Emotion beyond Truth


An interview with Felipe Fittipaldi

“My idea was to suggest something about their universe. It was a search for the emotion, not the truth.”

Felipe Fittipaldi won our Open Call theme – judged by Katerina Stathopoulou, curator at MoMA – with a stunning composition from his series ‘Backlands Sertão’. Katerina noted the viewpoint – almost that of the deceased – and the power in withdrawing certain physical elements from the scene, and described it as a photograph that “tells multiple stories and raises multiple questions”. Fittingly, we wanted to ask Felipe more about the image and series, along with his approach to long-form documentary project-making. His responses were thoughtful and surprising, covering the passion that went into the project, how we builds a frame from the elements around him, and how his work fits into the ever-evolving world of professional photography…

Your winning image comes from the series ‘Backlands Sertão’ in which you examine the social impact of the migration of young people away from the rural areas of Brasil. You focus on those left behind – an ageing population, perhaps the last representatives of traditional culture. How did this project come about? And what personal meaning does it have for you, as a Brazilian now based in Rio de Janeiro?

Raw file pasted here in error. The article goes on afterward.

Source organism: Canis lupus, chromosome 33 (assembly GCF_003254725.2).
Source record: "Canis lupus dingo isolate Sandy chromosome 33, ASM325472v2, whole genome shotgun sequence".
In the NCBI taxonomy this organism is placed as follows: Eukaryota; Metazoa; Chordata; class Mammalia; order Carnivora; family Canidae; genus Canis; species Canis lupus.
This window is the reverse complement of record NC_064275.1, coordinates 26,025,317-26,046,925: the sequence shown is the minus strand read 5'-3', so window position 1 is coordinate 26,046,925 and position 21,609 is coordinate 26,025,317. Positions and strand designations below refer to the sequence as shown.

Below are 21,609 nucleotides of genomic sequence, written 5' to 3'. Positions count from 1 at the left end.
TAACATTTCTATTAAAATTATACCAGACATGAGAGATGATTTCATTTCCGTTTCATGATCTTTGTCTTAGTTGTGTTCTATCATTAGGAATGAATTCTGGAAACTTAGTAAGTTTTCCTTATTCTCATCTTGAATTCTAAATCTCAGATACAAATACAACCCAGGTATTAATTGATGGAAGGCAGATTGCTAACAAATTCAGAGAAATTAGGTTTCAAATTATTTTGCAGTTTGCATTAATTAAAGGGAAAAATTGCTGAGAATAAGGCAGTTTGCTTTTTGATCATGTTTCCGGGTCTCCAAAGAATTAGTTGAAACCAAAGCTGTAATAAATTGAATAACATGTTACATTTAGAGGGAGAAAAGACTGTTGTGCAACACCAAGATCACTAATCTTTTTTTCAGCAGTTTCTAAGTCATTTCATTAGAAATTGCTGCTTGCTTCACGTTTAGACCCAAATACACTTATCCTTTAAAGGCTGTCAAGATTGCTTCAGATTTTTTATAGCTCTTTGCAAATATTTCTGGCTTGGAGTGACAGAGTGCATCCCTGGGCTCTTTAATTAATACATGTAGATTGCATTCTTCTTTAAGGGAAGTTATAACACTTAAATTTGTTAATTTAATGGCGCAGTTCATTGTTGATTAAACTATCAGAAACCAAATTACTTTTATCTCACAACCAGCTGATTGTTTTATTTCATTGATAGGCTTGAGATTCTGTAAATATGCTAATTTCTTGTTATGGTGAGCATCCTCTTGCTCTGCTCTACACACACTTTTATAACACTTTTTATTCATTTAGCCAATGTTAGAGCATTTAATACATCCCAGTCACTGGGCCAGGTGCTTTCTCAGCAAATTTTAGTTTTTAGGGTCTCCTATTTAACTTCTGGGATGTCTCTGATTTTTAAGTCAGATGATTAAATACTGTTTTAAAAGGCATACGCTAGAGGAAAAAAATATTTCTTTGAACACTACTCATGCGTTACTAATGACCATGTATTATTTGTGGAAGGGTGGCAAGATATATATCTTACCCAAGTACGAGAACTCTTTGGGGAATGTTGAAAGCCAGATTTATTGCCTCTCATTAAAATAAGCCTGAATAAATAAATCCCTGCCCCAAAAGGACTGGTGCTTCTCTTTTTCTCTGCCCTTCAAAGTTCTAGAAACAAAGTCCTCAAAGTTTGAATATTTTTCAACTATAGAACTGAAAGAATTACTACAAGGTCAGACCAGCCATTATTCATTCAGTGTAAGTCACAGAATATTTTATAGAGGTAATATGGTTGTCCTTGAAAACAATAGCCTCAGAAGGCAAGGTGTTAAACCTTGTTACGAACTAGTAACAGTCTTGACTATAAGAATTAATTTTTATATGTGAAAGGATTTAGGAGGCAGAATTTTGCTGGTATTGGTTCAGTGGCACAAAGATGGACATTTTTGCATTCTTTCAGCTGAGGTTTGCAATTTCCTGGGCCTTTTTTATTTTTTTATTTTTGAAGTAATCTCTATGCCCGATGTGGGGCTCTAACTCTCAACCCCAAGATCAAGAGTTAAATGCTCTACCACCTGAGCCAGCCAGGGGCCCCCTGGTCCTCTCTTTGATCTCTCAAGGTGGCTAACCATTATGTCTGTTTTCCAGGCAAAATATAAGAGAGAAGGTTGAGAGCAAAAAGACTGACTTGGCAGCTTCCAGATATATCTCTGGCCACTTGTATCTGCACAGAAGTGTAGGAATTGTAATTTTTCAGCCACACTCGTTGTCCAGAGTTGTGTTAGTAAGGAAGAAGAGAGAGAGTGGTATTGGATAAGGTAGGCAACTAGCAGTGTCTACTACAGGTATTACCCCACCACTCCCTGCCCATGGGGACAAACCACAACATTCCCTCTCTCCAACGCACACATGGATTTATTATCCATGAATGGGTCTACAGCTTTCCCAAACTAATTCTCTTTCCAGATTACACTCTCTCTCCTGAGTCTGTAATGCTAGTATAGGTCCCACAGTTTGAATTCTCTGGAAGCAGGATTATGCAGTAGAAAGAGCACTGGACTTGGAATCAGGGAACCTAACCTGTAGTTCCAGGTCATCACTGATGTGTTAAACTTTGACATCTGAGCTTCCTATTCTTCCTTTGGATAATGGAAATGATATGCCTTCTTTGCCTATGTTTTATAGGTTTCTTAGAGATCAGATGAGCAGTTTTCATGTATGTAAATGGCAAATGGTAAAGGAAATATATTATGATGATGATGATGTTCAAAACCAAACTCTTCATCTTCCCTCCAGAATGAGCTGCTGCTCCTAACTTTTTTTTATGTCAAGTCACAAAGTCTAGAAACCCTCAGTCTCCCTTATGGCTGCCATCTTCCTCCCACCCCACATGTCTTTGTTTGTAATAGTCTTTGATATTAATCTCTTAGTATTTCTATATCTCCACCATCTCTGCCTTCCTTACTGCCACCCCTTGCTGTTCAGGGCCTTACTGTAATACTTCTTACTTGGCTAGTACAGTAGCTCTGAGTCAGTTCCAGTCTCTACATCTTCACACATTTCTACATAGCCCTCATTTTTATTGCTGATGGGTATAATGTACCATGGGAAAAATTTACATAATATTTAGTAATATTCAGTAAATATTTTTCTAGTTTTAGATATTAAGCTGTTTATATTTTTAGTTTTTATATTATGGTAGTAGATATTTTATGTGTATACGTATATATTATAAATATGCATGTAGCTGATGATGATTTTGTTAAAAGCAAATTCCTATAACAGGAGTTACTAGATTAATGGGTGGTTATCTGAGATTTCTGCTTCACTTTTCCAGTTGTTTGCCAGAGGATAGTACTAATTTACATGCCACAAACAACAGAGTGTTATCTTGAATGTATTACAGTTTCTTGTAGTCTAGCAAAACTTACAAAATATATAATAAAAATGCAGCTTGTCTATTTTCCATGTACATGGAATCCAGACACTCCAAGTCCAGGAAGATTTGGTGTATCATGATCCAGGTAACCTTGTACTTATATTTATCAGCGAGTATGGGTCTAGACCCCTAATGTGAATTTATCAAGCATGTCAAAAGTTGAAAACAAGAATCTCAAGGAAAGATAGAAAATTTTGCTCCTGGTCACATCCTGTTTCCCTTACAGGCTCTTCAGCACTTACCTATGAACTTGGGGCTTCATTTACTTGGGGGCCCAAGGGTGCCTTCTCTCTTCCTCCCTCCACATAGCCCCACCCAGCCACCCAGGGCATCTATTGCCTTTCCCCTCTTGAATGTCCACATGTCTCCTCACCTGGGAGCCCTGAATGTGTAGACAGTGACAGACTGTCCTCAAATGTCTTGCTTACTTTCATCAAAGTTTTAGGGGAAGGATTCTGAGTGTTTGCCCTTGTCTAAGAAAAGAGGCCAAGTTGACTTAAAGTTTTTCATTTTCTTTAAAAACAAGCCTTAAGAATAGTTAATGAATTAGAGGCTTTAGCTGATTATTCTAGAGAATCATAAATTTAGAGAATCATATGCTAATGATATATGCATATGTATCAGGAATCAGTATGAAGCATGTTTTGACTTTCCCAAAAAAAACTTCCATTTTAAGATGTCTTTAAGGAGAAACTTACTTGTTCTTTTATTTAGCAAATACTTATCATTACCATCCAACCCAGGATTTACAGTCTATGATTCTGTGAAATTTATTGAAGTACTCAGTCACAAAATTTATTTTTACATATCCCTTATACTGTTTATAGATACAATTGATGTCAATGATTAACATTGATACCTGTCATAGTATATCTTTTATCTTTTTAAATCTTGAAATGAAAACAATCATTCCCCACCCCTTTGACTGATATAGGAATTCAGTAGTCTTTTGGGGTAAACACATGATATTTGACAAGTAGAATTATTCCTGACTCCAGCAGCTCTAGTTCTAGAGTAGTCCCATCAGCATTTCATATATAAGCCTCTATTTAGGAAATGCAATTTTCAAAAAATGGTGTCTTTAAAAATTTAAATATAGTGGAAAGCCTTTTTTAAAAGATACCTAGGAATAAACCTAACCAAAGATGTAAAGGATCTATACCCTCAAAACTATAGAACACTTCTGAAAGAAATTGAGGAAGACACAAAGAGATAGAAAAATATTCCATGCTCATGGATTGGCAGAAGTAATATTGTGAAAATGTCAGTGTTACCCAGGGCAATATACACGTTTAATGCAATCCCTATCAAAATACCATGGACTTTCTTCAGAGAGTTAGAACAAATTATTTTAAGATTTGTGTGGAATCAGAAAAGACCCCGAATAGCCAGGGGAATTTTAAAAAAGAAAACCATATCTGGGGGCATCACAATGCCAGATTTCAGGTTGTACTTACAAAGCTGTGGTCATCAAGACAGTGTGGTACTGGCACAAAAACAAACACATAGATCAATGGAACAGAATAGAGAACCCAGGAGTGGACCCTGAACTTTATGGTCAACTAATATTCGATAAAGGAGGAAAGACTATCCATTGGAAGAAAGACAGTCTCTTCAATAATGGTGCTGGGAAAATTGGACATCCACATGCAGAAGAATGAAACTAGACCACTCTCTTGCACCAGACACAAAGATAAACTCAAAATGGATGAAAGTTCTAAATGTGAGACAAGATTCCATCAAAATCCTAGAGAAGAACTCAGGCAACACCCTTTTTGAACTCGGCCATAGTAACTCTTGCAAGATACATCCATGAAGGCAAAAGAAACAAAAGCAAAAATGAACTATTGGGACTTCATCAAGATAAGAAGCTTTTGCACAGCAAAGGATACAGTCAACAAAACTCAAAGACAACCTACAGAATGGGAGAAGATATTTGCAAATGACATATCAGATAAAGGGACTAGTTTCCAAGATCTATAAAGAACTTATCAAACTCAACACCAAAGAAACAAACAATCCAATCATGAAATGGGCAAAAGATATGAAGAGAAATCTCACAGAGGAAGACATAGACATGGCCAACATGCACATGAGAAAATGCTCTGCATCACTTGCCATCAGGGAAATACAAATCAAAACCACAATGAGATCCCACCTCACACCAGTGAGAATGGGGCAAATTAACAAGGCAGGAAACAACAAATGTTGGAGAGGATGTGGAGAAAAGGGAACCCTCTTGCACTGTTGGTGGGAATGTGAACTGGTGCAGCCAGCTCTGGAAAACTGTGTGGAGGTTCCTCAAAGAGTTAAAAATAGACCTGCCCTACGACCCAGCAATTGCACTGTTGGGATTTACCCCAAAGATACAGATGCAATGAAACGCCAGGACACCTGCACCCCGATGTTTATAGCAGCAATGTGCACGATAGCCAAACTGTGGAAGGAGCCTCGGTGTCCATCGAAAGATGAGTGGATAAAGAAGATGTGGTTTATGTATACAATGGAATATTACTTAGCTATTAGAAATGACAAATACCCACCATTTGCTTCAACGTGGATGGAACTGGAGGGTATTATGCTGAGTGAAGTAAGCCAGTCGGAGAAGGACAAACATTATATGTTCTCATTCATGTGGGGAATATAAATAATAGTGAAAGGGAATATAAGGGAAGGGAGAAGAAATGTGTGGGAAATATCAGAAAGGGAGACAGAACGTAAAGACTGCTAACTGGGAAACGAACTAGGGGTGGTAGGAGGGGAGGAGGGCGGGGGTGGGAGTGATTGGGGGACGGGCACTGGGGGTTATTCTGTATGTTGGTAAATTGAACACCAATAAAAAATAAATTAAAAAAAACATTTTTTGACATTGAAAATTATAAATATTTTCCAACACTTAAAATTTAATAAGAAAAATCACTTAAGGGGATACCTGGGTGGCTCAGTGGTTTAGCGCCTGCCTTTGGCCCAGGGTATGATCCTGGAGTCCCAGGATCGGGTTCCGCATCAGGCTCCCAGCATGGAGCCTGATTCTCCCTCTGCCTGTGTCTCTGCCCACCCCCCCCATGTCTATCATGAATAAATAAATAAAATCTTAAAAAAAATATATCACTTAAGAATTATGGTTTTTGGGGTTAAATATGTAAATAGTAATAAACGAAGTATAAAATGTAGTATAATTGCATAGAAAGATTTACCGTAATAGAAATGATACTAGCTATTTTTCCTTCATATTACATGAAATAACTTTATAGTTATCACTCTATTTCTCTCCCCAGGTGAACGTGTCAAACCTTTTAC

I was in the region to do an article about archaeology for a magazine. The Brazilian semi-arid area has a large number of archaeological sites, and on the long road to these sites there are houses and people that appear almost like mirages amidst the hostile landscape of the caatinga (Brazilian savannah). These people intrigued me, and visiting them and listening to their stories, I noticed that most chose to remain in isolation, in their places of origin, watching their inheritors migrate to urban centres, struggling to adapt to modern life.

A year after my first contact, I returned to the region to photograph this story as a personal project. I travelled more than 5,000 km of dirt roads in search of the characters. One of my motivations to document the traditional populations that resist in the Brazilian caatinga was the admiration for a wisdom that we lack in the city. In the consumer society, we are conditioned to seek assurances, stability and status. Failure in this chase results in fear and loneliness. The “sertanejos”, as they are called, accept the cycle of life in a very natural way. Drought, loneliness and death have always been part of their universe. There is an admirable resignation in this acceptance. Spending time with them made me think about it.

Felipe’s winning ‘Open Call’ image

What emotions were you left with, having gotten to know these people? Is there an idea that you would like to get across beyond pure and objective documentary? I no